Winter rains ease Southeast U.S. drought; Brazilian storm could go subtropical

By: Dr. Jeff Masters , 5:59 PM GMT on February 29, 2008

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The winter of 2007-2008 is in the books, as today marks the last day of meteorological winter (December, January, and February). Winter rains have eased the drought gripping the Southeast U.S., where the area covered by extreme to exceptional drought has shrunk by about 50% since the beginning of the year (Figure 1). Some regions of southern Georgia and southern Alabama, where winter rains have been more than six inches above average (Figure 2), are no longer suffering drought conditions at all.


Figure 1. Drought categories for the Southeast U.S. from December 25, 2007, and February 28, 2007. Image credit: U.S. Drought Monitor.

However, A large swath of the Southeast U.S., including Atlanta, Charlotte, and Huntsville, have received 1-4 inches of precipitation below usual for this time of year. The shortfall is particularly acute in northern Alabama, where Huntsville has received only 6.77" this year, compared to the normal 10.47". The below average rains during this winter rainy season bode ill for the summer, when drought conditions could easily return to last year's extreme levels. The Southeast badly needs one or two landfalling tropical storms or hurricanes in 2008 to help break the drought.

Central Florida surrounding Lake Okeechobee is also suffering from below average rains this winter. The lake, which reached its all-time low water mark of 8.82 feet on July 2, 2007, has risen to 10.02 feet, but this is still a record low for this time of year. The surface area of the lake has shrunk to about 2/3 of normal, and the water level is more than four feet below normal. Part of the reason for the record low lake levels is the fact that the lake was deliberately drawn down before the 2006 hurricane season, in anticipation of another very active hurricane season.


Figure 2. Departure of precipitation from average for January and February 2008. Image credit: NOAA Advanced Hydrologic Prediction Service.

The forecast
The short-range rainfall forecast is good for the Southeast, with significant rainstorms possible both Tuesday and Thursday. The longer range three-month forecast calls for a continuation of below average precipitation for the spring season, thanks to the continued presence of a strong La Niña event in the Equatorial East Pacific. La Niña events usually deflect the jet stream into a pattern that takes the Southeast U.S. out of the the usual storm track needed to bring typical spring rains. However, for the summer months of June, July, and August, NOAA's CFS Climate Forecast System Model is predicting a return to normal levels of rainfall over the Southeast U.S.

Severe weather outbreak coming on Monday
A strong low pressure system is forecast to develop over Texas on Sunday, bringing a slight chance of severe weather to eastern Texas Sunday afternoon. By Monday afternoon, the storm is expected to track northeastwards over the Ohio Valley, dragging a strong cold front across the south. A significant severe weather outbreak is possible Monday afternoon in advance of this cold front.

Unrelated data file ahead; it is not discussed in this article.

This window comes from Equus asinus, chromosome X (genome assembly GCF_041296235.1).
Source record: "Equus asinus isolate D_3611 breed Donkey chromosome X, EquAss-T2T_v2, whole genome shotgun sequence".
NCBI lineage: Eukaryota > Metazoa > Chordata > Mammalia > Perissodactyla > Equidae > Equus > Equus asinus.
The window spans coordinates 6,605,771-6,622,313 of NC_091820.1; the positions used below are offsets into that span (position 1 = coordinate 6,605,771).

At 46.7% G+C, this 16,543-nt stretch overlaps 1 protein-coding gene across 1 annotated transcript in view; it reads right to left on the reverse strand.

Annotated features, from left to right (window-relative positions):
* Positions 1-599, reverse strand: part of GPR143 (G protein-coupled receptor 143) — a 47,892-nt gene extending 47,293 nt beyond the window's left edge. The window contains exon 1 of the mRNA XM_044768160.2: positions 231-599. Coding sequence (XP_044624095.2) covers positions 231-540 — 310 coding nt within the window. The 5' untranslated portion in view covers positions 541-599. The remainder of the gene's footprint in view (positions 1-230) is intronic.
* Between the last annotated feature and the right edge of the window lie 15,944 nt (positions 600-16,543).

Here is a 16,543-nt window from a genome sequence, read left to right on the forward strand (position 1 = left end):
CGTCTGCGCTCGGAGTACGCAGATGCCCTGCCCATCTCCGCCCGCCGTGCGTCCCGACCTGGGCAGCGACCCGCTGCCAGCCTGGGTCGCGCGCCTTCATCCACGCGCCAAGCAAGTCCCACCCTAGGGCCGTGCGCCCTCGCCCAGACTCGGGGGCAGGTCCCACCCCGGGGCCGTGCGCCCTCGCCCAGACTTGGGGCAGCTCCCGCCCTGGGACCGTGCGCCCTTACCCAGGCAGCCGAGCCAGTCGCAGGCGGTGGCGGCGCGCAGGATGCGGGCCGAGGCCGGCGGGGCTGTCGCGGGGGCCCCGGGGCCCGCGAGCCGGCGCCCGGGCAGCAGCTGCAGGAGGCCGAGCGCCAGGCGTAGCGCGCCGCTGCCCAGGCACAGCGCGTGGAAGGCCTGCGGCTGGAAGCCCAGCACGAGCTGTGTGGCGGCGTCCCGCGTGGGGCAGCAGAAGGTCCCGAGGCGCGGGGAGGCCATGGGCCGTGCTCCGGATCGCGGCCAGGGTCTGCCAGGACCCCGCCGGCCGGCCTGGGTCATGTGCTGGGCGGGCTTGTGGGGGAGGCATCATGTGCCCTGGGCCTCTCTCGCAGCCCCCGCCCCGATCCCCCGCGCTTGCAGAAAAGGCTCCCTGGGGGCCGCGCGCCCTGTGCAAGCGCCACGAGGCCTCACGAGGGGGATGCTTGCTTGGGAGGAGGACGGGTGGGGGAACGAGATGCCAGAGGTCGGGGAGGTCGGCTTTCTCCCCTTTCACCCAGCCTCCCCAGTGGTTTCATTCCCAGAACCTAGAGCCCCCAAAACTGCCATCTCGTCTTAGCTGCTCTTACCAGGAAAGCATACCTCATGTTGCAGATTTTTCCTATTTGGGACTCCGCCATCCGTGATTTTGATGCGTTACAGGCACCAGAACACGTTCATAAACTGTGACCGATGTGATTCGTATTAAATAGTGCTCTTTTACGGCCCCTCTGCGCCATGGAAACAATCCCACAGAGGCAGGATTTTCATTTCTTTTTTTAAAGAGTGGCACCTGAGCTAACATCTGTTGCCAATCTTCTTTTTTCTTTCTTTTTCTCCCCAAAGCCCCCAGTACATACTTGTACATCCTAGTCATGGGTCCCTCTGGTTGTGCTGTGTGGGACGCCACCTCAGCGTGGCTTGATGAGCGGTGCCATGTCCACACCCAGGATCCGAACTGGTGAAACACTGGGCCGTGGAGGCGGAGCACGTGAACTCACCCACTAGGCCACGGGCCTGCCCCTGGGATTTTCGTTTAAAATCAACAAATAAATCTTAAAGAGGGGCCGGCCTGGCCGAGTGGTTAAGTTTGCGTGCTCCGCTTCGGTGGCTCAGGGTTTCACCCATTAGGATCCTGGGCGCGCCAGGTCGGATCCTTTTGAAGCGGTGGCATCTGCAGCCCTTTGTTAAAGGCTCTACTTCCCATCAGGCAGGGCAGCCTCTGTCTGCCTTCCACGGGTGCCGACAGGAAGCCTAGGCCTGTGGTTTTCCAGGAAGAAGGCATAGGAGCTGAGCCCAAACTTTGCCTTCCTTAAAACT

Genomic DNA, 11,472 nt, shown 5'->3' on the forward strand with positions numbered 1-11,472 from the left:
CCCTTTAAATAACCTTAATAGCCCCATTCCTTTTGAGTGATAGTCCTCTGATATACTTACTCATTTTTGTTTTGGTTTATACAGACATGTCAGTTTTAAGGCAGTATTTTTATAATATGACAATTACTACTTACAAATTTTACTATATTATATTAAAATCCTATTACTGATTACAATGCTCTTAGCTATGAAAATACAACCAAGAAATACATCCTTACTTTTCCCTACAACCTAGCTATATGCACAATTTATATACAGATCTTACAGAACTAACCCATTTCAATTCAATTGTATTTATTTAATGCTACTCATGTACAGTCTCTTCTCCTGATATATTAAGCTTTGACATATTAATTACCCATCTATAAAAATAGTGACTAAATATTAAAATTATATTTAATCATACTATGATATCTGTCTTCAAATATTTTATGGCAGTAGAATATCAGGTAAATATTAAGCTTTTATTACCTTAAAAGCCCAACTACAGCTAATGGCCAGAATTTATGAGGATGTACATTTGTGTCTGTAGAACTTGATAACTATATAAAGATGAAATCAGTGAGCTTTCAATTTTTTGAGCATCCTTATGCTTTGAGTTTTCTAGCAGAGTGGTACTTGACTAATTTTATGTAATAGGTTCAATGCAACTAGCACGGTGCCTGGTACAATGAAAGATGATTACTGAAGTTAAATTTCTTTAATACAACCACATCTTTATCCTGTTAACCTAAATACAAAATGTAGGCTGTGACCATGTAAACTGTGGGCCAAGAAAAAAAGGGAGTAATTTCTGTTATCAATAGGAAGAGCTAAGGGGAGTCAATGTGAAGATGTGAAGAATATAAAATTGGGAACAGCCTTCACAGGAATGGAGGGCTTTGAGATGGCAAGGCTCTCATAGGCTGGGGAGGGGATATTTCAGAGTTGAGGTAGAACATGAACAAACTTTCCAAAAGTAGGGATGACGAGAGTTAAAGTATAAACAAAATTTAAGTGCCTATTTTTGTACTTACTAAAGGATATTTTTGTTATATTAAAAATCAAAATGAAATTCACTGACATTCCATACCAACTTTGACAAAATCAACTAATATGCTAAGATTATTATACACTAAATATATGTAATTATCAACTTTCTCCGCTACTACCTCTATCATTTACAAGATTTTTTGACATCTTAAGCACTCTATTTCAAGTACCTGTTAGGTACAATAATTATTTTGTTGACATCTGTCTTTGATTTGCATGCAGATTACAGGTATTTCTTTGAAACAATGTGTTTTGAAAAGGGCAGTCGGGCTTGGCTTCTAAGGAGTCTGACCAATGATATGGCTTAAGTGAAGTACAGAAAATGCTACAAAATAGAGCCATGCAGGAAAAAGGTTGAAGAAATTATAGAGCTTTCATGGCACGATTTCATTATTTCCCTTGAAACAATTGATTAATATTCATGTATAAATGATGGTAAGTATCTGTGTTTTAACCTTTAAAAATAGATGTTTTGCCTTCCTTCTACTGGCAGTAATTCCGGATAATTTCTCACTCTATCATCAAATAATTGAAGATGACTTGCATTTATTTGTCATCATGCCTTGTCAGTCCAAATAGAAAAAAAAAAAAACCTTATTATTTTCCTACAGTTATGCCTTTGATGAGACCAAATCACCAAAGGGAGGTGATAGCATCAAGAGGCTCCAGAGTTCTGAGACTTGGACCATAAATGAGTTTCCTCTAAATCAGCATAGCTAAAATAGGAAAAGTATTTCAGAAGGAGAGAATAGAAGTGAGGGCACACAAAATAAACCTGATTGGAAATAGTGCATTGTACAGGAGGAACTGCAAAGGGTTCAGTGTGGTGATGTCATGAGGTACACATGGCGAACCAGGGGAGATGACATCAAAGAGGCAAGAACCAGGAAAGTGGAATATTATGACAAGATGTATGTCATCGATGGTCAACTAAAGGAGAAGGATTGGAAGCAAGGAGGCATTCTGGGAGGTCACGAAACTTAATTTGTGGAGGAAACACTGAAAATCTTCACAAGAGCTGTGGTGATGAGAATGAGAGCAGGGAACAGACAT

Interesting South Atlantic storm could become subtropical
An extratropical storm centered near 31S 30W, a few hundred miles east of the Brazil-Uruguay border, has begun to acquire subtropical characteristics and could become a subtropical storm this weekend. The storm is not expected to hit land. NASA/MSFC has a clickable satellite image of Southern Hemisphere one can use to zoom in on the storm. An ASCAT pass at 5:29am EST this morning showed winds of 50 mph near the center of the storm. Water temperatures are about 26°C, which is right at the boundary where tropical storm formation can occur. Subtropical and tropical storms are quite rare in the South Atlantic. I'll update this section of the blog through the weekend if the storm develops. There is no naming system in place to name any tropical or subtropical storm that may form in the South Atlantic. It would be up to the World Meteorological Organization (WMO) to institute such a scheme. The last time I checked into this, they had no plans to consider a naming system. Here's nice MODIS image of the storm from 15:30 GMT today.



Figure 3. Visible satellite image of extratropical low off the coast of Brazil that is beginning to acquire some subtropical characteristics. Image credit: NASA/MSFC.

Jeff Masters

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110. cchsweatherman
1:11 PM EST on March 01, 2008
109. hurricane23 12:53 PM EST on March 01, 2008
108. weatherbro 12:51 PM EST on March 01, 2008
Any chance this possible historic superstorm could surpass '93?

Dont think so my friend.The threat for any real severe weather atleast for southeast florida is not there next week.Those type of events are rare.


Like Storm and I have repeatedly said, it cannot be ruled out since it depends upon how far south the low develops. If it develops over the SE, then South Florida may get some significant weather coming to them by late in the week into the weekend. Just saying that it can't be ruled out since even the SPC and NWS have very little, if any handle, on this future storm.
Member Since: April 14, 2007 Posts: 8 Comments: 5169
109. hurricane23
12:52 PM EST on March 01, 2008
108. weatherbro 12:51 PM EST on March 01, 2008
Any chance this possible historic superstorm could surpass '93?

Dont think so my friend.The threat for any real severe weather atleast for southeast florida is not there next week.Those type of events are rare.